Tremont Group Holdings, the second-biggest of the so-called feeder funds that helped to fuel Bernard Madoff’s Ponzi scheme, has defeated claims that it fraudulently induced investors. The ruling is a loss for attorneys at Cotchett, Pitre & McCarthy, who based their complaint on an exclusive jailhouse meeting with Madoff in 2009.

In a decision issued on Tuesday, New York Supreme Court Justice Richard Lowe III dismissed various claims brought against Tremont by one of its investors, Jay Wexler, who lost more than $400,000 in Madoff’s fraud. Lowe also dismissed parallel claims against Tremont’s parent company, Oppenheimer Acquisition Corp., and Oppenheimer’s parent, Mass Mutual Life Insurance Co.

Wexler had sought to bring claims both individually and derivatively on behalf of a Tremont-controlled entity called Rye Select Broad Market Prime Fund. Lowe dismissed the derivative claims on the grounds that they were precluded by a settlement Tremont reached with investors in a similar federal case. Lowe dismissed the direct claims—fraudulent inducement, aiding and abetting fraudulent inducement, and negligent misrepresentation—on the merits, ruling that Wexler pointed to little evidence that Tremont ignored red flags suggesting Madoff was a crook.

Skadden, Arps, Slate, Meagher & Flom represented Tremont. Oppenheimer turned to Dechert, and Bingham McCutchen represented Mass Mutual.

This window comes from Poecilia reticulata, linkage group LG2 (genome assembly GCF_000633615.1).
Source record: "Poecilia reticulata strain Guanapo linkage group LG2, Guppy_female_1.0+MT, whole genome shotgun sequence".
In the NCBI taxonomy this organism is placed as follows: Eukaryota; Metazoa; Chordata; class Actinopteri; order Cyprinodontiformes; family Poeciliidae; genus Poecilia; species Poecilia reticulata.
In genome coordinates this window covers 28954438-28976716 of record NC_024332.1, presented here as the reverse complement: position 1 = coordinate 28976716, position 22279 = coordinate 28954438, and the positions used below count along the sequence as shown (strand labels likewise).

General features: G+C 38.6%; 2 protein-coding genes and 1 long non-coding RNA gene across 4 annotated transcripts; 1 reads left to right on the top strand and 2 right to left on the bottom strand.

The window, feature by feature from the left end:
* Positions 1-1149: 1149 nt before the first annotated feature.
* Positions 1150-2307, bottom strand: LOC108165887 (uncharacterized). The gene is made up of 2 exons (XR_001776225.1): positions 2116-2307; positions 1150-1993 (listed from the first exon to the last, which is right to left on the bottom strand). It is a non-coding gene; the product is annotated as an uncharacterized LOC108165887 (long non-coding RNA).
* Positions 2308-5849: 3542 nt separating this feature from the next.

Wexler’s lawyers at Cotchett Pitre brought the case in 2009. In addition to Tremont and its parents, their original complaint also named Madoff’s wife as a defendant.

The case took an unusual turn later that year. In hopes of clearing his wife’s name, Madoff agreed to a long meeting with Cotchett Pitre attorneys from his prison cell. Madoff is reported to have divulged details of drug-fueled office parties with topless entertainers. On the basis of the interview, Cotchett Pitre filed an amended complaint that spared Madoff’s wife but added new allegations that financial institutors including KPMG and JPMorgan Chase & Co. aided and abetted Madoff’s fraud.

Motions to dismiss by KPMG and JPMorgan are still pending. But it’s now clear that exclusive access to Madoff didn’t bolster the case against Tremont, at least as far as the judge is concerned. “Wexler was aware of the risks of his investment and had access to any purported due diligence (or lack thereof) in Tremont’s possession,” Lowe wrote.